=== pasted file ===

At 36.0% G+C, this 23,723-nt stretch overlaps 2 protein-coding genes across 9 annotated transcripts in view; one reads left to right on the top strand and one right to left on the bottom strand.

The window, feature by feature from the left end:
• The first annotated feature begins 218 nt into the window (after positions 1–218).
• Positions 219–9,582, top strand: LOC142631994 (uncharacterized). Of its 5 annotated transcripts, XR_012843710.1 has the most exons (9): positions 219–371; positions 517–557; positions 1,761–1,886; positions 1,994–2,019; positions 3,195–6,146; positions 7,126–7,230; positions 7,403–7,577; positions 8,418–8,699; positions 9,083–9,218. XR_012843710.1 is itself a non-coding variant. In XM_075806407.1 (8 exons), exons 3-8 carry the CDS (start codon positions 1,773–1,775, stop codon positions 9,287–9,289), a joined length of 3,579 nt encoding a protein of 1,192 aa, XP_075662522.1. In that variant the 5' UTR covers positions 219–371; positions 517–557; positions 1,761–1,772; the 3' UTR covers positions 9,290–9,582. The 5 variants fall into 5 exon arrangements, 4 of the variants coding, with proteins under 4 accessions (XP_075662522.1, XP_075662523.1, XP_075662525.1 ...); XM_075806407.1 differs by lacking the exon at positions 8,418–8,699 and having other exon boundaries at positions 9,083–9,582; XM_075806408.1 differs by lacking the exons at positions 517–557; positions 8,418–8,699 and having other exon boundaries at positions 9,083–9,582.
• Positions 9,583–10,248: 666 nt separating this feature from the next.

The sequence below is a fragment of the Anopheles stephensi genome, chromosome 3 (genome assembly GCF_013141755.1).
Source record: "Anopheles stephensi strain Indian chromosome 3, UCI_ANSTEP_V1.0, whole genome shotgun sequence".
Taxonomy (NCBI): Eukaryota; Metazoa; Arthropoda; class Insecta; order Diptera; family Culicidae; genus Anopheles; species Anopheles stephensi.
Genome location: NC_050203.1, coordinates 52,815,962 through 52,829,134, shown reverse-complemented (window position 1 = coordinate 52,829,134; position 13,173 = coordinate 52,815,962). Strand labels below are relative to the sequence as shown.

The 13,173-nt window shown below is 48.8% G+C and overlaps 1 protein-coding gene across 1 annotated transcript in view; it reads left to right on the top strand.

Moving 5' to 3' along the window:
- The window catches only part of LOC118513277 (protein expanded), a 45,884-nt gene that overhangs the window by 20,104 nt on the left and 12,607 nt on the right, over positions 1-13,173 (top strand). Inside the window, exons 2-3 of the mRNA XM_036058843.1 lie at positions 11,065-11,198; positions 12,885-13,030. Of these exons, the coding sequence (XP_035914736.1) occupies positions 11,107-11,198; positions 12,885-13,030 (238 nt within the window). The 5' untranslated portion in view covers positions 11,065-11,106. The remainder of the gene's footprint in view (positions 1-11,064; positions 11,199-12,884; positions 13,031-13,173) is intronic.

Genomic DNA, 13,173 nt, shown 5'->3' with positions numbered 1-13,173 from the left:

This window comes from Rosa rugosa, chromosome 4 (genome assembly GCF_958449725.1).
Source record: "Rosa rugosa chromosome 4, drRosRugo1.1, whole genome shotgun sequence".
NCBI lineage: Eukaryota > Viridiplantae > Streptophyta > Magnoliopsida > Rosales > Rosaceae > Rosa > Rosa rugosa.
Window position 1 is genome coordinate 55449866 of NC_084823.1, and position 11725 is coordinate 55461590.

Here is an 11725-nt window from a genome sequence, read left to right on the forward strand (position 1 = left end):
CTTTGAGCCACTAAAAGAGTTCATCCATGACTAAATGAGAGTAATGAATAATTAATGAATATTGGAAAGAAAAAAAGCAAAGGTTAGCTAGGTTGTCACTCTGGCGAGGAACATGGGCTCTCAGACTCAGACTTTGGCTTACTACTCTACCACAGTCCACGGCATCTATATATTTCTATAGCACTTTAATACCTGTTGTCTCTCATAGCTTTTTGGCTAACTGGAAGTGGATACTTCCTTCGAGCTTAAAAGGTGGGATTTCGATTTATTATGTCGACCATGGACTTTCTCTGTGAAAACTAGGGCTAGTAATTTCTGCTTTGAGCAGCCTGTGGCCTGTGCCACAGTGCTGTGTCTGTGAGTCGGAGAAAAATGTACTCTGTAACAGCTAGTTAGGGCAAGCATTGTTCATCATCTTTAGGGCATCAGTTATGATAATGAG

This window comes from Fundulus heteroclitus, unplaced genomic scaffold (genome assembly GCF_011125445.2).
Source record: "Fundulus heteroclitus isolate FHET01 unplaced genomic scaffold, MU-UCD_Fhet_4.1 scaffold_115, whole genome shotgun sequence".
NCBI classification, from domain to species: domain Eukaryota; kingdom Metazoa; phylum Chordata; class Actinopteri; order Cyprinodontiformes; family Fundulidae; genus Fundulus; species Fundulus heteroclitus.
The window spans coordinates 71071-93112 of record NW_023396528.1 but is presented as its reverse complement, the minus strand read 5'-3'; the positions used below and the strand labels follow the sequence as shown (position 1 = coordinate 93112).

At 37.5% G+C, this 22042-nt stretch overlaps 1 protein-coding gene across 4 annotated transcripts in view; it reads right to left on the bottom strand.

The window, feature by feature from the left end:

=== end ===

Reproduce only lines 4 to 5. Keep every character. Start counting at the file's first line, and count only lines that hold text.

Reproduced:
• Positions 219–9,582, top strand: LOC142631994 (uncharacterized). Of its 5 annotated transcripts, XR_012843710.1 has the most exons (9): positions 219–371; positions 517–557; positions 1,761–1,886; positions 1,994–2,019; positions 3,195–6,146; positions 7,126–7,230; positions 7,403–7,577; positions 8,418–8,699; positions 9,083–9,218. XR_012843710.1 is itself a non-coding variant. In XM_075806407.1 (8 exons), exons 3-8 carry the CDS (start codon positions 1,773–1,775, stop codon positions 9,287–9,289), a joined length of 3,579 nt encoding a protein of 1,192 aa, XP_075662522.1. In that variant the 5' UTR covers positions 219–371; positions 517–557; positions 1,761–1,772; the 3' UTR covers positions 9,290–9,582. The 5 variants fall into 5 exon arrangements, 4 of the variants coding, with proteins under 4 accessions (XP_075662522.1, XP_075662523.1, XP_075662525.1 ...); XM_075806407.1 differs by lacking the exon at positions 8,418–8,699 and having other exon boundaries at positions 9,083–9,582; XM_075806408.1 differs by lacking the exons at positions 517–557; positions 8,418–8,699 and having other exon boundaries at positions 9,083–9,582.
• Positions 9,583–10,248: 666 nt separating this feature from the next.